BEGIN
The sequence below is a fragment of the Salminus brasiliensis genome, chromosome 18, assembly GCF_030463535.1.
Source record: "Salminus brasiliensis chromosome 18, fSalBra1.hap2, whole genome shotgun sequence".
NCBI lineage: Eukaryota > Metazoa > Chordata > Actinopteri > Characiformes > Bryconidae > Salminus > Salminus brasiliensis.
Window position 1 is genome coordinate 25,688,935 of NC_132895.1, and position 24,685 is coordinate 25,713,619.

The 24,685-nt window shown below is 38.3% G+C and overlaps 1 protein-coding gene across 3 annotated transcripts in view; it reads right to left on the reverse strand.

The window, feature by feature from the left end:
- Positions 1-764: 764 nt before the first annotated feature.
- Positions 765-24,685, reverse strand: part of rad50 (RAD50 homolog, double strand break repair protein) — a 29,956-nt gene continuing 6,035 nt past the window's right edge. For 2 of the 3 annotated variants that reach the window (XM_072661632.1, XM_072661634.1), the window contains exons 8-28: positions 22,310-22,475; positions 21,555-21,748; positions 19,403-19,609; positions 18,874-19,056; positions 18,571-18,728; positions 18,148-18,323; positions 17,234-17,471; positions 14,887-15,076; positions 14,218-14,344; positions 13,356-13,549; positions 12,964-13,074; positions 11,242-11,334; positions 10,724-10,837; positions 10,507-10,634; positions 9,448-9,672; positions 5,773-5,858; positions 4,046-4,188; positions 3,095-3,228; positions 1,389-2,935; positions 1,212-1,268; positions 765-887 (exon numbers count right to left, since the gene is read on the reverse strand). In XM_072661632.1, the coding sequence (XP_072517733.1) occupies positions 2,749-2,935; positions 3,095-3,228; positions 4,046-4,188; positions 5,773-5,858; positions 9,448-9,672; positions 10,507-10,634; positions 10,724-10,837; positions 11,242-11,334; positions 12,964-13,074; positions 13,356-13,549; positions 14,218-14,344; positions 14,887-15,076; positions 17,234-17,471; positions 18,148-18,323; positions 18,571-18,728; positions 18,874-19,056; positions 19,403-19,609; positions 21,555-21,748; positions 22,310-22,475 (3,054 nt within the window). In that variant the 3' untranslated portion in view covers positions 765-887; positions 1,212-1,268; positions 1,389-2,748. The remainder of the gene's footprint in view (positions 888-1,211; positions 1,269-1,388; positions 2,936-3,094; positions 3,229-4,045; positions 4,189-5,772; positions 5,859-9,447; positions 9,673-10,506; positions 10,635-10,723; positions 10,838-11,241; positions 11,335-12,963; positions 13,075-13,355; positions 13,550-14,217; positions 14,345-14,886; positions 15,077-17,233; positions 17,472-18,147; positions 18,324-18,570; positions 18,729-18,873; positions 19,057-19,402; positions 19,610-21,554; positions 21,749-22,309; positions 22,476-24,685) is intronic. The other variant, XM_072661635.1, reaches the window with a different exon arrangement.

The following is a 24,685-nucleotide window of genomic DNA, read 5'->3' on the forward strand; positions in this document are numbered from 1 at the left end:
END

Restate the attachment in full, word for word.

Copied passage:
The sequence below is a fragment of the Salminus brasiliensis genome, chromosome 18, assembly GCF_030463535.1.
Source record: "Salminus brasiliensis chromosome 18, fSalBra1.hap2, whole genome shotgun sequence".
NCBI lineage: Eukaryota > Metazoa > Chordata > Actinopteri > Characiformes > Bryconidae > Salminus > Salminus brasiliensis.
Window position 1 is genome coordinate 25,688,935 of NC_132895.1, and position 24,685 is coordinate 25,713,619.

The 24,685-nt window shown below is 38.3% G+C and overlaps 1 protein-coding gene across 3 annotated transcripts in view; it reads right to left on the reverse strand.

The window, feature by feature from the left end:
- Positions 1-764: 764 nt before the first annotated feature.
- Positions 765-24,685, reverse strand: part of rad50 (RAD50 homolog, double strand break repair protein) — a 29,956-nt gene continuing 6,035 nt past the window's right edge. For 2 of the 3 annotated variants that reach the window (XM_072661632.1, XM_072661634.1), the window contains exons 8-28: positions 22,310-22,475; positions 21,555-21,748; positions 19,403-19,609; positions 18,874-19,056; positions 18,571-18,728; positions 18,148-18,323; positions 17,234-17,471; positions 14,887-15,076; positions 14,218-14,344; positions 13,356-13,549; positions 12,964-13,074; positions 11,242-11,334; positions 10,724-10,837; positions 10,507-10,634; positions 9,448-9,672; positions 5,773-5,858; positions 4,046-4,188; positions 3,095-3,228; positions 1,389-2,935; positions 1,212-1,268; positions 765-887 (exon numbers count right to left, since the gene is read on the reverse strand). In XM_072661632.1, the coding sequence (XP_072517733.1) occupies positions 2,749-2,935; positions 3,095-3,228; positions 4,046-4,188; positions 5,773-5,858; positions 9,448-9,672; positions 10,507-10,634; positions 10,724-10,837; positions 11,242-11,334; positions 12,964-13,074; positions 13,356-13,549; positions 14,218-14,344; positions 14,887-15,076; positions 17,234-17,471; positions 18,148-18,323; positions 18,571-18,728; positions 18,874-19,056; positions 19,403-19,609; positions 21,555-21,748; positions 22,310-22,475 (3,054 nt within the window). In that variant the 3' untranslated portion in view covers positions 765-887; positions 1,212-1,268; positions 1,389-2,748. The remainder of the gene's footprint in view (positions 888-1,211; positions 1,269-1,388; positions 2,936-3,094; positions 3,229-4,045; positions 4,189-5,772; positions 5,859-9,447; positions 9,673-10,506; positions 10,635-10,723; positions 10,838-11,241; positions 11,335-12,963; positions 13,075-13,355; positions 13,550-14,217; positions 14,345-14,886; positions 15,077-17,233; positions 17,472-18,147; positions 18,324-18,570; positions 18,729-18,873; positions 19,057-19,402; positions 19,610-21,554; positions 21,749-22,309; positions 22,476-24,685) is intronic. The other variant, XM_072661635.1, reaches the window with a different exon arrangement.

The following is a 24,685-nucleotide window of genomic DNA, read 5'->3' on the forward strand; positions in this document are numbered from 1 at the left end: